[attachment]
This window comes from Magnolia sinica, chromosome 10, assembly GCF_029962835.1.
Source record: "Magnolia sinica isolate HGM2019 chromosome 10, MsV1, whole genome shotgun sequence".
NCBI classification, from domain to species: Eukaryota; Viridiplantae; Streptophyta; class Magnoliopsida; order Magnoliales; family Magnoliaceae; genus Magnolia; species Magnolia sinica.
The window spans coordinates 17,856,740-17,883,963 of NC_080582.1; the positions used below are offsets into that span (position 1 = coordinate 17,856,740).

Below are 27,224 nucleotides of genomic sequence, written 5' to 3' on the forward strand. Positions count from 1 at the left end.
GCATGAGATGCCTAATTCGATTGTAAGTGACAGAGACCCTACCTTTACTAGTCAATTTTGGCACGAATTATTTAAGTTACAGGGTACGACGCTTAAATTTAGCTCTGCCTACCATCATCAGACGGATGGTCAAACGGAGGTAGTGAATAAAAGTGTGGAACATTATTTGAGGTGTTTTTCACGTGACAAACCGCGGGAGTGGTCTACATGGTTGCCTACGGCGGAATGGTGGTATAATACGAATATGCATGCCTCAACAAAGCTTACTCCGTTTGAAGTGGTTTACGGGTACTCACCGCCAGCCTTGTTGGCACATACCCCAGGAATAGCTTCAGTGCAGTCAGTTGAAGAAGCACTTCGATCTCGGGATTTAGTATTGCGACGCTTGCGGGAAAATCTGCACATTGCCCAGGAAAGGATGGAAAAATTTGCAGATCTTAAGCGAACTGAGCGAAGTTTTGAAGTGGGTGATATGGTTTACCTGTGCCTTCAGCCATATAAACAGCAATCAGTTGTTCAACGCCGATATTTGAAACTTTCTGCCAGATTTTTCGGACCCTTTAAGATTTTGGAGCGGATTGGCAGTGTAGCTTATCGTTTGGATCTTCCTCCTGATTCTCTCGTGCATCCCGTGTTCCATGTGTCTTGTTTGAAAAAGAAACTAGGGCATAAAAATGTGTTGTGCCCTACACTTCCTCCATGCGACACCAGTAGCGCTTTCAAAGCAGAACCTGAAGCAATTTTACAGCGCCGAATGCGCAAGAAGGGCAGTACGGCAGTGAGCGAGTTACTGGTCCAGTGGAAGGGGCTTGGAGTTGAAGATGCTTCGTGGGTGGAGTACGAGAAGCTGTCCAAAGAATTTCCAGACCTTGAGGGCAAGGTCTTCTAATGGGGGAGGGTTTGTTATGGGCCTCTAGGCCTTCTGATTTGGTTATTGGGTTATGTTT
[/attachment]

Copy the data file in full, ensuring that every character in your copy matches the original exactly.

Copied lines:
This window comes from Magnolia sinica, chromosome 10, assembly GCF_029962835.1.
Source record: "Magnolia sinica isolate HGM2019 chromosome 10, MsV1, whole genome shotgun sequence".
NCBI classification, from domain to species: Eukaryota; Viridiplantae; Streptophyta; class Magnoliopsida; order Magnoliales; family Magnoliaceae; genus Magnolia; species Magnolia sinica.
The window spans coordinates 17,856,740-17,883,963 of NC_080582.1; the positions used below are offsets into that span (position 1 = coordinate 17,856,740).

Below are 27,224 nucleotides of genomic sequence, written 5' to 3' on the forward strand. Positions count from 1 at the left end.
GCATGAGATGCCTAATTCGATTGTAAGTGACAGAGACCCTACCTTTACTAGTCAATTTTGGCACGAATTATTTAAGTTACAGGGTACGACGCTTAAATTTAGCTCTGCCTACCATCATCAGACGGATGGTCAAACGGAGGTAGTGAATAAAAGTGTGGAACATTATTTGAGGTGTTTTTCACGTGACAAACCGCGGGAGTGGTCTACATGGTTGCCTACGGCGGAATGGTGGTATAATACGAATATGCATGCCTCAACAAAGCTTACTCCGTTTGAAGTGGTTTACGGGTACTCACCGCCAGCCTTGTTGGCACATACCCCAGGAATAGCTTCAGTGCAGTCAGTTGAAGAAGCACTTCGATCTCGGGATTTAGTATTGCGACGCTTGCGGGAAAATCTGCACATTGCCCAGGAAAGGATGGAAAAATTTGCAGATCTTAAGCGAACTGAGCGAAGTTTTGAAGTGGGTGATATGGTTTACCTGTGCCTTCAGCCATATAAACAGCAATCAGTTGTTCAACGCCGATATTTGAAACTTTCTGCCAGATTTTTCGGACCCTTTAAGATTTTGGAGCGGATTGGCAGTGTAGCTTATCGTTTGGATCTTCCTCCTGATTCTCTCGTGCATCCCGTGTTCCATGTGTCTTGTTTGAAAAAGAAACTAGGGCATAAAAATGTGTTGTGCCCTACACTTCCTCCATGCGACACCAGTAGCGCTTTCAAAGCAGAACCTGAAGCAATTTTACAGCGCCGAATGCGCAAGAAGGGCAGTACGGCAGTGAGCGAGTTACTGGTCCAGTGGAAGGGGCTTGGAGTTGAAGATGCTTCGTGGGTGGAGTACGAGAAGCTGTCCAAAGAATTTCCAGACCTTGAGGGCAAGGTCTTCTAATGGGGGAGGGTTTGTTATGGGCCTCTAGGCCTTCTGATTTGGTTATTGGGTTATGTTT